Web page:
School will not be the same as it was a year ago. Covid-19 has made long-lasting impacts on how K-12 administrators and instructors approach teaching their students. In some cases, the disruption was for the better, and for some, it was for the worst. This week, I attended two insightful webinars on this topic hosted by the Boston EdTech Foundation and Cooley. Speakers from both sessions covered similar points about Covid-19’s impact on K-12 educators. Here are the highlights:
1. School administrators need to bring teachers together and involve them in planning. They need to work together to define the learning culture for the school, which will inform tech infrastructure, learning design, and assessment policies.
2. Online learning is not going away. For some districts, online learning will provide opportunities to students who can’t join in-person or want a hybrid learning experience to better prepare for college. Online learning has driven students to be more independent and self-directed than before.
3. Teachers will need to strengthen how to apply online learning to the classroom in helpful and creative ways. Families are more open to online learning and their expectations are high, so teachers can’t just rely on online lectures. They need to find ways to use technology to its advantage to get students engaged and learning in new ways.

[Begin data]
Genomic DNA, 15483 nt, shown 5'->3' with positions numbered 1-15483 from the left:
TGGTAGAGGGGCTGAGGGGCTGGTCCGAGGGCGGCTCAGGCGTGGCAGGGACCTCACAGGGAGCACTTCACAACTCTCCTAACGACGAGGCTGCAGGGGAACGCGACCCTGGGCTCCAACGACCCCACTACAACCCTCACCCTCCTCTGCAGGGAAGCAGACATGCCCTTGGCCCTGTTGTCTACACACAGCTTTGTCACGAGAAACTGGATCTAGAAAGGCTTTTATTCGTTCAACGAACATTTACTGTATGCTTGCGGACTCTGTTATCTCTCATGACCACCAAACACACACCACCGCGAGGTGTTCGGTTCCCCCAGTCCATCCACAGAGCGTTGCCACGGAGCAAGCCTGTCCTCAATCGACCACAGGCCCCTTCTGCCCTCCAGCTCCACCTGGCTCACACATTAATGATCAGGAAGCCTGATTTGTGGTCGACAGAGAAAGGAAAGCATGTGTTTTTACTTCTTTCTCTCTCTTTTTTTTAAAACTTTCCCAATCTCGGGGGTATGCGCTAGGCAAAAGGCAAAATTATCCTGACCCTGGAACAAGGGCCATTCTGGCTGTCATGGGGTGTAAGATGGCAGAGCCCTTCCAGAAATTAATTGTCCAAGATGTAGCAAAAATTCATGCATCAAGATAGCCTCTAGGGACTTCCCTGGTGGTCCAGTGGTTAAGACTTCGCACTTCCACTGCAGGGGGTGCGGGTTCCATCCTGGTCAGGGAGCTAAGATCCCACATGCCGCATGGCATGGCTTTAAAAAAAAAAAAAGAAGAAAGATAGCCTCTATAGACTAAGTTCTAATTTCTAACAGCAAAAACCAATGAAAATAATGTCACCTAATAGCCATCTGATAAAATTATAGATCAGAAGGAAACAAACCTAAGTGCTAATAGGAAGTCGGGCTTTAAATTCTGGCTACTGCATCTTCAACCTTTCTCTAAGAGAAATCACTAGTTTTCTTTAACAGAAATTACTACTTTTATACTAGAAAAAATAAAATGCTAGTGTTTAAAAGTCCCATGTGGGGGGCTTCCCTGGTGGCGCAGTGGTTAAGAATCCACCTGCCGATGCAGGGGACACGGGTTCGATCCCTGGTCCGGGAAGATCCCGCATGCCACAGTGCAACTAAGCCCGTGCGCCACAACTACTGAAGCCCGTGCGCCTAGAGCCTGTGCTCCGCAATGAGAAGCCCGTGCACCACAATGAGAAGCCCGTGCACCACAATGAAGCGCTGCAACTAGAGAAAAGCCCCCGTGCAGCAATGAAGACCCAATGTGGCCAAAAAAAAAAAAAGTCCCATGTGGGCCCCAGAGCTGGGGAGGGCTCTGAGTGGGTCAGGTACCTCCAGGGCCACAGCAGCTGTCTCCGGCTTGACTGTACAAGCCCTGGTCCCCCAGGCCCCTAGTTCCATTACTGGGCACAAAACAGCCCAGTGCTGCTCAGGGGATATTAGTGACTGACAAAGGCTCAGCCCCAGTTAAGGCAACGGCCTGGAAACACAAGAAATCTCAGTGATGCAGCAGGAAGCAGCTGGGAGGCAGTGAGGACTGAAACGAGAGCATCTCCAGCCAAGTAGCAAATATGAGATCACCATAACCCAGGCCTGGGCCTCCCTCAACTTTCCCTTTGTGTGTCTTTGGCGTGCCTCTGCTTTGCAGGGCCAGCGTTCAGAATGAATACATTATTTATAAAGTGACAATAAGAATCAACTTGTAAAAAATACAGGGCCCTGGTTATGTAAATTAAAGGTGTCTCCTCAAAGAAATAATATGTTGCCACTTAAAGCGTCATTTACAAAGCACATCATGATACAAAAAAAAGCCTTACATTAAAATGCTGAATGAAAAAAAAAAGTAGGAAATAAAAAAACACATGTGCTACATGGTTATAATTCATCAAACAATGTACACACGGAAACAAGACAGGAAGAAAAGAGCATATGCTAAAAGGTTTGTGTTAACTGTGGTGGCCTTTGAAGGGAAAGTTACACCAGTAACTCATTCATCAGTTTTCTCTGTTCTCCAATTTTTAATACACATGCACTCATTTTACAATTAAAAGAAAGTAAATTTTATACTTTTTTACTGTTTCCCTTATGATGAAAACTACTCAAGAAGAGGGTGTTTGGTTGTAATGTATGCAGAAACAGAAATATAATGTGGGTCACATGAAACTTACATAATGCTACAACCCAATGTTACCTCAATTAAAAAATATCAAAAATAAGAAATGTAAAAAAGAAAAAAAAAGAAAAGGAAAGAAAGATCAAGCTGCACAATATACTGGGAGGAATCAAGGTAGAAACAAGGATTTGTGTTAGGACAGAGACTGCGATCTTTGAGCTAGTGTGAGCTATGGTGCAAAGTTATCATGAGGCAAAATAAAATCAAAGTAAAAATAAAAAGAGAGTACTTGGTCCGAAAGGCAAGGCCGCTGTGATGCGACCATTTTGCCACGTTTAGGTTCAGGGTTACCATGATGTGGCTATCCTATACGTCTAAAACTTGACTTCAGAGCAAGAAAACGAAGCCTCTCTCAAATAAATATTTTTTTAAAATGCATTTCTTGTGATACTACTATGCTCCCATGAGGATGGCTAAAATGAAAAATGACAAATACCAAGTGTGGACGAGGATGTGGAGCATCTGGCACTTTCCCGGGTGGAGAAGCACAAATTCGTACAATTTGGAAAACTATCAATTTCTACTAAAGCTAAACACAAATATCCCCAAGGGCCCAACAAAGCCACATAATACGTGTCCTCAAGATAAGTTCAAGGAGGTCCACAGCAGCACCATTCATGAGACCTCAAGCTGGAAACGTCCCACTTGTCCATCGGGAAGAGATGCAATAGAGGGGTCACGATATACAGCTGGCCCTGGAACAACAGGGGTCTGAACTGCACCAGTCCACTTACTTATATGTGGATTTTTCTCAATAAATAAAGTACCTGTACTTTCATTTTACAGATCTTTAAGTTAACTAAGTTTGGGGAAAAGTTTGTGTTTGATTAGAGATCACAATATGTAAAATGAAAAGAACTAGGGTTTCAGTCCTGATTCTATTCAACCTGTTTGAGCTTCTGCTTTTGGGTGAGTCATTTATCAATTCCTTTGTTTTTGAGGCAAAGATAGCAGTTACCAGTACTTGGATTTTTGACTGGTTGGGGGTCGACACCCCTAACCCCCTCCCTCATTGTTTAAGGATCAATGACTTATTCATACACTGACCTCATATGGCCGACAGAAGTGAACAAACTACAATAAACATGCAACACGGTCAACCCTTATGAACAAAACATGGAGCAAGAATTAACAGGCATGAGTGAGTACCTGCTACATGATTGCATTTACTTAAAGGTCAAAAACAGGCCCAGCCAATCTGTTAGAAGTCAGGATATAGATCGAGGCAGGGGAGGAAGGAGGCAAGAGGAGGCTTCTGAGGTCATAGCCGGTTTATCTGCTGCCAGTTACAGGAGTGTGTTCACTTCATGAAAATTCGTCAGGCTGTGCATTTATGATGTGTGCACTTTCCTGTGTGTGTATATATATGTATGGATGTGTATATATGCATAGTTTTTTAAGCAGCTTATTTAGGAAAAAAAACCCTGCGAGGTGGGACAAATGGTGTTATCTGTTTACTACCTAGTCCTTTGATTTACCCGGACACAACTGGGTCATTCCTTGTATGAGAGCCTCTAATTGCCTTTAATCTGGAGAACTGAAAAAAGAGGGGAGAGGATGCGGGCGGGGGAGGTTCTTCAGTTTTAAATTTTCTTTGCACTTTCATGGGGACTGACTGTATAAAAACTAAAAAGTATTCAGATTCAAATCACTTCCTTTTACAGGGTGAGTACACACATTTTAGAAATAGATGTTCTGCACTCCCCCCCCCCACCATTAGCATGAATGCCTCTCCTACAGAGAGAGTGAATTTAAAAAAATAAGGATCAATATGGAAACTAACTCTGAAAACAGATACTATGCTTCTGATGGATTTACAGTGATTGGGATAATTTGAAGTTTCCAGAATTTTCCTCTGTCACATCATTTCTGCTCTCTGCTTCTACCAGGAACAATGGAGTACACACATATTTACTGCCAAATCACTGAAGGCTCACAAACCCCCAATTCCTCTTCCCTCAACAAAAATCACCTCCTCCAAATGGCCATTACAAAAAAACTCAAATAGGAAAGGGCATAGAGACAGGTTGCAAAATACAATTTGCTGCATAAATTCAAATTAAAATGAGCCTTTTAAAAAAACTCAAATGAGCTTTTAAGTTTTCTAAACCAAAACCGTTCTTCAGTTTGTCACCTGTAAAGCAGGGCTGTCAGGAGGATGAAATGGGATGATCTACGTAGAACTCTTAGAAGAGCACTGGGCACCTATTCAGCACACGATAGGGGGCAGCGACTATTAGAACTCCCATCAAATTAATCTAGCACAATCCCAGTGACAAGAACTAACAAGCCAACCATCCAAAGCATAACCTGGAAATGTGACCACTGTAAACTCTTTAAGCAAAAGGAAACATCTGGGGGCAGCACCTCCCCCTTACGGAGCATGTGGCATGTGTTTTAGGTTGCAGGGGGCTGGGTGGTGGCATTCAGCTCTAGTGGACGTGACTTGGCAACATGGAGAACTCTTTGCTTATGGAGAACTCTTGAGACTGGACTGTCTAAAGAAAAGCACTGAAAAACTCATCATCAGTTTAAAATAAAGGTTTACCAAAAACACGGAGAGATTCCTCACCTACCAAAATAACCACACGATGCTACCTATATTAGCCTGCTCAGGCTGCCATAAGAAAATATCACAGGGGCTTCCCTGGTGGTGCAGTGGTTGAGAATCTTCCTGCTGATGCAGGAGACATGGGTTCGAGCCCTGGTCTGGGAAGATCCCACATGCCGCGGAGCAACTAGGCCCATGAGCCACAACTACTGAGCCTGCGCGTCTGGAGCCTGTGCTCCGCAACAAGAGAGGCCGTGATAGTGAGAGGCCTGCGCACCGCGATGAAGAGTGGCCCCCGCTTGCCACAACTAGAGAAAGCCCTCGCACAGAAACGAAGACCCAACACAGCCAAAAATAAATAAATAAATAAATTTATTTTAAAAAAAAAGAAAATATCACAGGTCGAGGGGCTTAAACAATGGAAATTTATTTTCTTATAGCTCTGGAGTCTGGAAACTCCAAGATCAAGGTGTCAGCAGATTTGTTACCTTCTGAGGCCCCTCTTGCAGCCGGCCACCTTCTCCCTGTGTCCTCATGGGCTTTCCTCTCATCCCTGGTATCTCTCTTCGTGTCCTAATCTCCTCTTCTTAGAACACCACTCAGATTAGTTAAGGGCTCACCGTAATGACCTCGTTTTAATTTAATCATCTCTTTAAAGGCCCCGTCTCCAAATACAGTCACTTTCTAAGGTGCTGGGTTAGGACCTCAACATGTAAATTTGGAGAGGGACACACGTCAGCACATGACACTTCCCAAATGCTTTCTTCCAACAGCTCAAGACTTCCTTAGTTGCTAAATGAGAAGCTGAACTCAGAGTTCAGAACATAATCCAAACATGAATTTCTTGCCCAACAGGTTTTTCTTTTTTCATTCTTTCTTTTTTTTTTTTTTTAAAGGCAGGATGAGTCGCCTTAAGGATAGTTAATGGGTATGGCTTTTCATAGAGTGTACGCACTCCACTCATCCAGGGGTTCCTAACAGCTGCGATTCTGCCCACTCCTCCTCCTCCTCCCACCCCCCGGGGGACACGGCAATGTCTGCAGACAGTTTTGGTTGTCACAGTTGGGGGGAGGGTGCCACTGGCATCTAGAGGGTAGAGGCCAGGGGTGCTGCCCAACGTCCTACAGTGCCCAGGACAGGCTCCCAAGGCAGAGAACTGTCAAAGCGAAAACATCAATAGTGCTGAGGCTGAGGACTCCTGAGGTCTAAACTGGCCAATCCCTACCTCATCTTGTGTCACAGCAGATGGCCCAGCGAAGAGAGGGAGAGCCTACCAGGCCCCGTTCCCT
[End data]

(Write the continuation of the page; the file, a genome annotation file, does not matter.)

4. Professional development for teachers will be an imperative directed more by districts and administration than in the past. Covid-19 exposed how unprepared schools were for teaching with technology so it will be important to keep teacher's skills up-to-date.
5. We know that the pandemic has caused a learning gap for students, but there is no hard data at the national level about its impact. Direction from national, state, or district-wide administration needs to be provided on how to close the gap and how teachers should be deciding on topics they need to cover in their lessons, knowing that they can’t cover it all teaching remotely.
6. The workforce beyond education has shifted. Many industries and companies will continue to work remotely or hybrid and school staff and teachers will expect the same as members of the workforce. Schools as employers will need to figure out how to provide flexibility and remote options where it makes sense in order to reduce employee attrition.
7. The connection and engagement between schools and parents has transformed. For parents who have been home, they have seen first-hand what their children’s learning is like. For essential worker parents who haven’t been home, schools have had to figure out how to get in touch with parents to make sure their kids log-in remotely. Now that these school-to-parent connections have been made, communication will continue.
8. The academic calendar will look different. For some schools in the Northeast that had a snow storm this week, the pandemic has ended “snow days,” replaced by “remote learning days.” Schools are also talking more about year-round schedules in the future.